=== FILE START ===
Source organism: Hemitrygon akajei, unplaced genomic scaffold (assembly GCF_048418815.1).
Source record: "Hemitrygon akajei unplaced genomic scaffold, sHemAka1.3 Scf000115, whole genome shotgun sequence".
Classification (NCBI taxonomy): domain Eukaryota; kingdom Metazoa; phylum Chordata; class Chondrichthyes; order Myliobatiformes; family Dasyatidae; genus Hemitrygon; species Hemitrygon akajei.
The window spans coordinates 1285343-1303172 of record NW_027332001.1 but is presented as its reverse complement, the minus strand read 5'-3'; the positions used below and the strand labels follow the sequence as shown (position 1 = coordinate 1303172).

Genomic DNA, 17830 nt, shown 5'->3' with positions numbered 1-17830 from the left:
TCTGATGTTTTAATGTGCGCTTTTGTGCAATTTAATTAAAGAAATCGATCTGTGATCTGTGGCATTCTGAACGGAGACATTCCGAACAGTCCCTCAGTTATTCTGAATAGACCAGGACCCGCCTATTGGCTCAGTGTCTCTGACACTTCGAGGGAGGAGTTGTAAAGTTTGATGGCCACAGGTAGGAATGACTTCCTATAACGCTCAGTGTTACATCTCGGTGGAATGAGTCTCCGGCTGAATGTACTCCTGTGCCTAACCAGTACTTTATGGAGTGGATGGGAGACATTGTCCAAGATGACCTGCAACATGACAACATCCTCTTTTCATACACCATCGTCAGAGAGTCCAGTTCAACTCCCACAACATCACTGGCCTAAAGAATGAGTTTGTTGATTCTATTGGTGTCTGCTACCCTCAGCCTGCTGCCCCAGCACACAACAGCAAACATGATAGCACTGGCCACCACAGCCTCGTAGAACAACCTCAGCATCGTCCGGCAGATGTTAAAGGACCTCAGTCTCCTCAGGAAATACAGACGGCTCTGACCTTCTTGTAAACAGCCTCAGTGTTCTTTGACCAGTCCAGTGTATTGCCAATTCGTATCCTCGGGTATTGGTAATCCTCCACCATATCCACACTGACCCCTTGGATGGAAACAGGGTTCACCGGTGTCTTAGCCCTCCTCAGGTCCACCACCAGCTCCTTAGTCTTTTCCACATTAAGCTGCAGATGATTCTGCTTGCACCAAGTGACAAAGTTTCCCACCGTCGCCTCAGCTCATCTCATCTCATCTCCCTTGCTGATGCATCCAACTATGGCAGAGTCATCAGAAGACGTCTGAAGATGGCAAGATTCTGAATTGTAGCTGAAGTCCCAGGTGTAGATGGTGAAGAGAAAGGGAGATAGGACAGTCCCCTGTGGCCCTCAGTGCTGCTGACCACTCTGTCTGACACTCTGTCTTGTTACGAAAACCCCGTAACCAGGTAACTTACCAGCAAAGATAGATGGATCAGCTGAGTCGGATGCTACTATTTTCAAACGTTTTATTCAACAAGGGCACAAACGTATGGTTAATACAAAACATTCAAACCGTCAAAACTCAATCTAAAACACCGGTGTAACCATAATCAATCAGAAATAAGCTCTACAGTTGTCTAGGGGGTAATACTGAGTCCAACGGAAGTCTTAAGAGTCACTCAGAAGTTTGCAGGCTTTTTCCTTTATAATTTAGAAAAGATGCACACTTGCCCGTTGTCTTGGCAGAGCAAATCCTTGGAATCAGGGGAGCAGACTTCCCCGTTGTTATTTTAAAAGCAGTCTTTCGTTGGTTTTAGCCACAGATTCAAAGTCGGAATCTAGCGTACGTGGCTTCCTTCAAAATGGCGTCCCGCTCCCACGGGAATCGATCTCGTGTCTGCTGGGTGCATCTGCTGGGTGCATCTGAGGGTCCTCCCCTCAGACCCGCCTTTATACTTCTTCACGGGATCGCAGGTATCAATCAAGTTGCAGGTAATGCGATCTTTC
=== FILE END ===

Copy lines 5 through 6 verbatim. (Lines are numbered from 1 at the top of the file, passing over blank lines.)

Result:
Genomic DNA, 17830 nt, shown 5'->3' with positions numbered 1-17830 from the left:
TCTGATGTTTTAATGTGCGCTTTTGTGCAATTTAATTAAAGAAATCGATCTGTGATCTGTGGCATTCTGAACGGAGACATTCCGAACAGTCCCTCAGTTATTCTGAATAGACCAGGACCCGCCTATTGGCTCAGTGTCTCTGACACTTCGAGGGAGGAGTTGTAAAGTTTGATGGCCACAGGTAGGAATGACTTCCTATAACGCTCAGTGTTACATCTCGGTGGAATGAGTCTCCGGCTGAATGTACTCCTGTGCCTAACCAGTACTTTATGGAGTGGATGGGAGACATTGTCCAAGATGACCTGCAACATGACAACATCCTCTTTTCATACACCATCGTCAGAGAGTCCAGTTCAACTCCCACAACATCACTGGCCTAAAGAATGAGTTTGTTGATTCTATTGGTGTCTGCTACCCTCAGCCTGCTGCCCCAGCACACAACAGCAAACATGATAGCACTGGCCACCACAGCCTCGTAGAACAACCTCAGCATCGTCCGGCAGATGTTAAAGGACCTCAGTCTCCTCAGGAAATACAGACGGCTCTGACCTTCTTGTAAACAGCCTCAGTGTTCTTTGACCAGTCCAGTGTATTGCCAATTCGTATCCTCGGGTATTGGTAATCCTCCACCATATCCACACTGACCCCTTGGATGGAAACAGGGTTCACCGGTGTCTTAGCCCTCCTCAGGTCCACCACCAGCTCCTTAGTCTTTTCCACATTAAGCTGCAGATGATTCTGCTTGCACCAAGTGACAAAGTTTCCCACCGTCGCCTCAGCTCATCTCATCTCATCTCCCTTGCTGATGCATCCAACTATGGCAGAGTCATCAGAAGACGTCTGAAGATGGCAAGATTCTGAATTGTAGCTGAAGTCCCAGGTGTAGATGGTGAAGAGAAAGGGAGATAGGACAGTCCCCTGTGGCCCTCAGTGCTGCTGACCACTCTGTCTGACACTCTGTCTTGTTACGAAAACCCCGTAACCAGGTAACTTACCAGCAAAGATAGATGGATCAGCTGAGTCGGATGCTACTATTTTCAAACGTTTTATTCAACAAGGGCACAAACGTATGGTTAATACAAAACATTCAAACCGTCAAAACTCAATCTAAAACACCGGTGTAACCATAATCAATCAGAAATAAGCTCTACAGTTGTCTAGGGGGTAATACTGAGTCCAACGGAAGTCTTAAGAGTCACTCAGAAGTTTGCAGGCTTTTTCCTTTATAATTTAGAAAAGATGCACACTTGCCCGTTGTCTTGGCAGAGCAAATCCTTGGAATCAGGGGAGCAGACTTCCCCGTTGTTATTTTAAAAGCAGTCTTTCGTTGGTTTTAGCCACAGATTCAAAGTCGGAATCTAGCGTACGTGGCTTCCTTCAAAATGGCGTCCCGCTCCCACGGGAATCGATCTCGTGTCTGCTGGGTGCATCTGCTGGGTGCATCTGAGGGTCCTCCCCTCAGACCCGCCTTTATACTTCTTCACGGGATCGCAGGTATCAATCAAGTTGCAGGTAATGCGATCTTTC